In fact, the ten principles of leadership are not really designed to aid in the accomplishment of a particular mission. They exist to create, and maintain, an environment where subordinates continue to willingly follow the leader. This environment is necessary so that the leader can easily influence the behavior of his or her subordinates in order to accomplish future missions in the desired manner. For this reason, the definition of leadership should be changed to include this extra reference to maintaining a leadership role over ones subordinates. Suggested definitions are as follows:

The art of maintaining, and exercising, influence over the behavior of followers in order to facilitate accomplishment of tasks and missions in a manner desired by the leader

- or -

The art of maintaining, and exercising, influence over the behavior of followers in order that they perform in a manner desired by the leader.

Both of these definitions contain the, important, aspects of leadership being an art as well as the influence of human behavior so that followers act in a manner desired by the leader. But, they expand upon the initial definition by including the added concept of leadership being an on-going activity as opposed to a situational one.

By any definition then, leadership is a purely human activity involving particular "situations". Leaders, often, get involved with other activities during the day to day execution of their duties. These activities include:

  1. Material and resource management;
  2. Planning and forecasting;
  3. Budgeting financial and material resources;
  4. Planning for deployment and employment of personnel and material;
  5. Directing the efforts of formations, units and sub-units from a policy and priority point of view; and
  6. Environmental stewardship.

While all of these activities form an integral, and important, part of the duties of today's leader (both military and civilian), none of these activities is leadership. None of these activities involve influencing human behavior or accomplishment of a mission as indicated by the situational nature of leadership. In these demanding times where resources (including money and personnel) are limited, planning and proper stewardship of resources is very important and, it seems, they have become the real focus of most commanders (at the expense of true leadership). It is a grave mistake to allow this to continue. Though, effective, management and planning are the activities by which any organization is maintained, they do not constitute leadership. Without proper leadership (as detailed in the definition) and without leaders who conduct themselves according to the ten principles of leadership, no organization can long survive without endemic problems decreasing its efficiency. Armed forces, by their nature, require followers. Followers require leaders, not managers.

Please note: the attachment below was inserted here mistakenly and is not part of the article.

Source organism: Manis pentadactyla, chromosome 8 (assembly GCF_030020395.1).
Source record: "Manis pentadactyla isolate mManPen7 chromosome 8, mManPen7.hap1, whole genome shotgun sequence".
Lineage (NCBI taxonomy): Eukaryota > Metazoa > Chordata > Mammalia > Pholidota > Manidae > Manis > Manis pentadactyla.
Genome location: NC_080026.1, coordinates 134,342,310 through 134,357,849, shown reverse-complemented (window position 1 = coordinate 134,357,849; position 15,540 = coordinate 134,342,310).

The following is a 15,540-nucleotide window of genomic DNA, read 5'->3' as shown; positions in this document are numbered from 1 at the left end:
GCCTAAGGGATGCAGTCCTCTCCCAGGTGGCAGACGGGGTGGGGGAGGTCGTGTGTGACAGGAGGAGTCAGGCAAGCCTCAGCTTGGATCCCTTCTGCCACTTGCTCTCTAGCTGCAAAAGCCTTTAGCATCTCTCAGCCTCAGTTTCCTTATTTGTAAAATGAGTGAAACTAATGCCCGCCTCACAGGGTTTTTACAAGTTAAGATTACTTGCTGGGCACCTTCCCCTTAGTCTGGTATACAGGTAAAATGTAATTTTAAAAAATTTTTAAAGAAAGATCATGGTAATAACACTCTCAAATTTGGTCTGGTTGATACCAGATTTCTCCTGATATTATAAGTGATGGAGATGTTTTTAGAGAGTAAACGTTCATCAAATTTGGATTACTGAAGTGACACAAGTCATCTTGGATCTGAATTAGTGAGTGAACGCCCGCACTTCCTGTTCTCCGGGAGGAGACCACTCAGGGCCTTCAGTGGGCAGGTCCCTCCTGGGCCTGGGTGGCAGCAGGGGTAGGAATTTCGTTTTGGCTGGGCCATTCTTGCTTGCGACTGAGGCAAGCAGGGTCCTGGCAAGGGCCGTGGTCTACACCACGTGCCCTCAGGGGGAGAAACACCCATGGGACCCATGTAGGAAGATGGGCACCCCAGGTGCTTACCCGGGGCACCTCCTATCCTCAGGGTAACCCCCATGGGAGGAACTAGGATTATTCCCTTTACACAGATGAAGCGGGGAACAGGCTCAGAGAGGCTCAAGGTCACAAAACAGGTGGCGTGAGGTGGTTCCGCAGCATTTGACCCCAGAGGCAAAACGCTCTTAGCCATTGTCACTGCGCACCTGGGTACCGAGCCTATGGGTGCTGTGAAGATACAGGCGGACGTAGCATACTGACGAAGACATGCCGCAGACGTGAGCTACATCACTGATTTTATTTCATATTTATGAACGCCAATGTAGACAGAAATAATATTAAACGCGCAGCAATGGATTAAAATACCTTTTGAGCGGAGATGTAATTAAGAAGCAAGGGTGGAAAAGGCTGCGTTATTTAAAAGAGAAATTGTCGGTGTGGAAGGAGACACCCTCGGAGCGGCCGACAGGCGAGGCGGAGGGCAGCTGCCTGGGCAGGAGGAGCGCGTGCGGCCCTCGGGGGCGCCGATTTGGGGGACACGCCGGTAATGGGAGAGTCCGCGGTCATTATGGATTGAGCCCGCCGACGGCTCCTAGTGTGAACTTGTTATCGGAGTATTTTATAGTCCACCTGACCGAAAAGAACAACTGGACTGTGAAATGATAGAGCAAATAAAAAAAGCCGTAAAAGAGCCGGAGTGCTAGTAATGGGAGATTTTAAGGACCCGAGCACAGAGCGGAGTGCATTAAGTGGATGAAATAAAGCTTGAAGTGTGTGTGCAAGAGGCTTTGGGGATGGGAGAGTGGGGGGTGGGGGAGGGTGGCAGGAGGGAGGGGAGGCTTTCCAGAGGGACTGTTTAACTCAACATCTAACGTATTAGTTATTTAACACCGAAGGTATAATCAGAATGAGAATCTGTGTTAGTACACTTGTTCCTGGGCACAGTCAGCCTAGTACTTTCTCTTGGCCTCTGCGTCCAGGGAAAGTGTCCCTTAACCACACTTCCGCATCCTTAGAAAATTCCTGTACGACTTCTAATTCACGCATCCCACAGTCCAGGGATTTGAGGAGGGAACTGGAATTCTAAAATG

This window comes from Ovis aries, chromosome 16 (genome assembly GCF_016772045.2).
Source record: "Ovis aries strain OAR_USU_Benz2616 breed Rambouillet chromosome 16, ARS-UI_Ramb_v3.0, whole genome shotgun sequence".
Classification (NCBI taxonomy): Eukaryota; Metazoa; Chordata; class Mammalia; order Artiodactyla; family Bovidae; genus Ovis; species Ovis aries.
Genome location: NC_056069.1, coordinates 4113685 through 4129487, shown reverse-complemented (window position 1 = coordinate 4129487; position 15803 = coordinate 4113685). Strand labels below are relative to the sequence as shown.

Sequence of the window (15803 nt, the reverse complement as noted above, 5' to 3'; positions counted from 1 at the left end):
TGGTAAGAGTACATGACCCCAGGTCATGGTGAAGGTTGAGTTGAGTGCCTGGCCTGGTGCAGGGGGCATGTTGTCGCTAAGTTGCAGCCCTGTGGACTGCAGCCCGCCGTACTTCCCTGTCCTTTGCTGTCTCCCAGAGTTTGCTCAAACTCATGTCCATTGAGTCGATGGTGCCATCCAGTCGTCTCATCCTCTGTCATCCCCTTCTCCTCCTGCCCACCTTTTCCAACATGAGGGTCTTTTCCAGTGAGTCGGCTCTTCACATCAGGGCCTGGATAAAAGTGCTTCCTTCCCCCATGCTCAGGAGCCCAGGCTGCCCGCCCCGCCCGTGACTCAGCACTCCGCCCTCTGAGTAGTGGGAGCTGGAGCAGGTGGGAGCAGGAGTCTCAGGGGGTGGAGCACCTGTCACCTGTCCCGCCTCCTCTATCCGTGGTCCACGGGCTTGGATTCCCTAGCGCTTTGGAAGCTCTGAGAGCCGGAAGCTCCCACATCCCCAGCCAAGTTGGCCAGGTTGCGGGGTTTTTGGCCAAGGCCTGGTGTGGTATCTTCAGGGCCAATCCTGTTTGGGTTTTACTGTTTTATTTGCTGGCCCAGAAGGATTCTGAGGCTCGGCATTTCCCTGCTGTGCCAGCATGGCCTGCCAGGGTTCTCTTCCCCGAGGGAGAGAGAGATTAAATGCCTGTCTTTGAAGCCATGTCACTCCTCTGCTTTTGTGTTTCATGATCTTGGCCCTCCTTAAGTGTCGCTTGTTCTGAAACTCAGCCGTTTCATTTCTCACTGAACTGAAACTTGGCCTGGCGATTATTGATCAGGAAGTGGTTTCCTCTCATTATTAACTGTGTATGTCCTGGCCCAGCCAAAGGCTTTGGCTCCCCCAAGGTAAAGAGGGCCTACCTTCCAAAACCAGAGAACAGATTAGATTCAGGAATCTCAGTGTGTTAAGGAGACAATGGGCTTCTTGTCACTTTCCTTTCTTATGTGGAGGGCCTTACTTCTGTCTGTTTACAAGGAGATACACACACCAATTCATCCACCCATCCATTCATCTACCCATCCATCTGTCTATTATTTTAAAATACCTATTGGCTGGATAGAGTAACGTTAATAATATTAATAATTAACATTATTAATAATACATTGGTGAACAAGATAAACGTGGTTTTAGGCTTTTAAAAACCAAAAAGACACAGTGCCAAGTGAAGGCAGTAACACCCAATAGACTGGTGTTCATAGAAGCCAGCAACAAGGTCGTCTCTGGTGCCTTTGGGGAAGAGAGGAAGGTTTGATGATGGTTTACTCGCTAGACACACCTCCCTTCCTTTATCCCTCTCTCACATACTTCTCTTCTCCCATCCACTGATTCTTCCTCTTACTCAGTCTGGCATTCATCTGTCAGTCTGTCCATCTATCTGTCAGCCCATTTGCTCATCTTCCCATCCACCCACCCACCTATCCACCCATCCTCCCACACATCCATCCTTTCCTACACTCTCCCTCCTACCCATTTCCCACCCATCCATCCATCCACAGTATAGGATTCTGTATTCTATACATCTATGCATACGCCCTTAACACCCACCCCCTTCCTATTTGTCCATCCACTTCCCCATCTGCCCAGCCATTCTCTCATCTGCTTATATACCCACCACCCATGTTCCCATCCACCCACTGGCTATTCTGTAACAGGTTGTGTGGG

By ignoring the leadership part of the job ("influencing human behavior..." et al) in favor of managerial activities, commanders at all levels unintentionally decrease the operational effectiveness of the units under their command. It is a fact, established by such conflicts as Vietnam and Afghanistan, that a numerically and technologically superior force cannot hope to triumph over an adversary that is committed to their cause and led by truly inspirational leaders. Leaders (both political and military) can throw money, resources and troops at a conflict but without the proper attitude and leadership there is little hope for true success.

All elements of leadership and command can be satisfactorily dispatched by judicious application of the ten principles of leadership taught in the CF. The remainder of this document is dedicated to a discussion of these principles. The following sections are written from a personal viewpoint. Though the discussion of the principles of leadership is based, mostly, on the author's experience in the CF Primary Reserve, it applies equally well to part or full time soldiers. In addition, the author, based on his experience, contends that some new principles should be added to the old. The following four should augment the ten principles of leadership espoused by the CF:

  1. Treat subordinates in a fair, but firm, manner;
  2. Allow subordinates to have ownership of the team's effort;
  3. Help subordinates to realize that they contribute to the team's performance; and
  4. Be a soldier and encourage your subordinates to do likewise.

2.1 Lead By Example